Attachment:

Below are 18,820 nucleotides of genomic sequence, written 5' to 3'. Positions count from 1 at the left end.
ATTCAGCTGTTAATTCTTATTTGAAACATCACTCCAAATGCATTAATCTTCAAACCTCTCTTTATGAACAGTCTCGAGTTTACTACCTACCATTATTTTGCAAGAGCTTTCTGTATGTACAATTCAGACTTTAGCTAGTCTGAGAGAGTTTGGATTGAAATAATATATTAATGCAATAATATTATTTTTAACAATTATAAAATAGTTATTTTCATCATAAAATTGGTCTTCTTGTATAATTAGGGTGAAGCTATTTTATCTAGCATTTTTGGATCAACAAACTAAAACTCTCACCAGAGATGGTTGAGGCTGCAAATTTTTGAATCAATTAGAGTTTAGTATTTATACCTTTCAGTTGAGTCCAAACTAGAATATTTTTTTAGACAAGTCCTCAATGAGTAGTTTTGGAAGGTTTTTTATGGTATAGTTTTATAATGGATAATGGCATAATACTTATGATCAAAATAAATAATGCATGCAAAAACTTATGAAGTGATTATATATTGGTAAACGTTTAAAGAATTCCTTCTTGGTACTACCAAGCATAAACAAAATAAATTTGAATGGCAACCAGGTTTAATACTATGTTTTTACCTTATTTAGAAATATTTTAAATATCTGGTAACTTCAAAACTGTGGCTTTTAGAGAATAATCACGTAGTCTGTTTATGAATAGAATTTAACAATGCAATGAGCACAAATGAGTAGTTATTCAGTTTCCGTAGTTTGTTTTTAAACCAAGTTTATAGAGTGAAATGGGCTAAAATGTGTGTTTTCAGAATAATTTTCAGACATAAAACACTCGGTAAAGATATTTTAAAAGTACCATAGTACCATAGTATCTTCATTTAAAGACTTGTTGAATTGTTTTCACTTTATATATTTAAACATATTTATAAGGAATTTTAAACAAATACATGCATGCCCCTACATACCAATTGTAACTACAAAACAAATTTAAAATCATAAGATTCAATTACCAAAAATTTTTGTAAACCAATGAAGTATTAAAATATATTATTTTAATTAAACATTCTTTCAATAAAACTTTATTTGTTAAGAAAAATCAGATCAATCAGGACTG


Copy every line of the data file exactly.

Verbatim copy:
Below are 18,820 nucleotides of genomic sequence, written 5' to 3'. Positions count from 1 at the left end.
ATTCAGCTGTTAATTCTTATTTGAAACATCACTCCAAATGCATTAATCTTCAAACCTCTCTTTATGAACAGTCTCGAGTTTACTACCTACCATTATTTTGCAAGAGCTTTCTGTATGTACAATTCAGACTTTAGCTAGTCTGAGAGAGTTTGGATTGAAATAATATATTAATGCAATAATATTATTTTTAACAATTATAAAATAGTTATTTTCATCATAAAATTGGTCTTCTTGTATAATTAGGGTGAAGCTATTTTATCTAGCATTTTTGGATCAACAAACTAAAACTCTCACCAGAGATGGTTGAGGCTGCAAATTTTTGAATCAATTAGAGTTTAGTATTTATACCTTTCAGTTGAGTCCAAACTAGAATATTTTTTTAGACAAGTCCTCAATGAGTAGTTTTGGAAGGTTTTTTATGGTATAGTTTTATAATGGATAATGGCATAATACTTATGATCAAAATAAATAATGCATGCAAAAACTTATGAAGTGATTATATATTGGTAAACGTTTAAAGAATTCCTTCTTGGTACTACCAAGCATAAACAAAATAAATTTGAATGGCAACCAGGTTTAATACTATGTTTTTACCTTATTTAGAAATATTTTAAATATCTGGTAACTTCAAAACTGTGGCTTTTAGAGAATAATCACGTAGTCTGTTTATGAATAGAATTTAACAATGCAATGAGCACAAATGAGTAGTTATTCAGTTTCCGTAGTTTGTTTTTAAACCAAGTTTATAGAGTGAAATGGGCTAAAATGTGTGTTTTCAGAATAATTTTCAGACATAAAACACTCGGTAAAGATATTTTAAAAGTACCATAGTACCATAGTATCTTCATTTAAAGACTTGTTGAATTGTTTTCACTTTATATATTTAAACATATTTATAAGGAATTTTAAACAAATACATGCATGCCCCTACATACCAATTGTAACTACAAAACAAATTTAAAATCATAAGATTCAATTACCAAAAATTTTTGTAAACCAATGAAGTATTAAAATATATTATTTTAATTAAACATTCTTTCAATAAAACTTTATTTGTTAAGAAAAATCAGATCAATCAGGACTG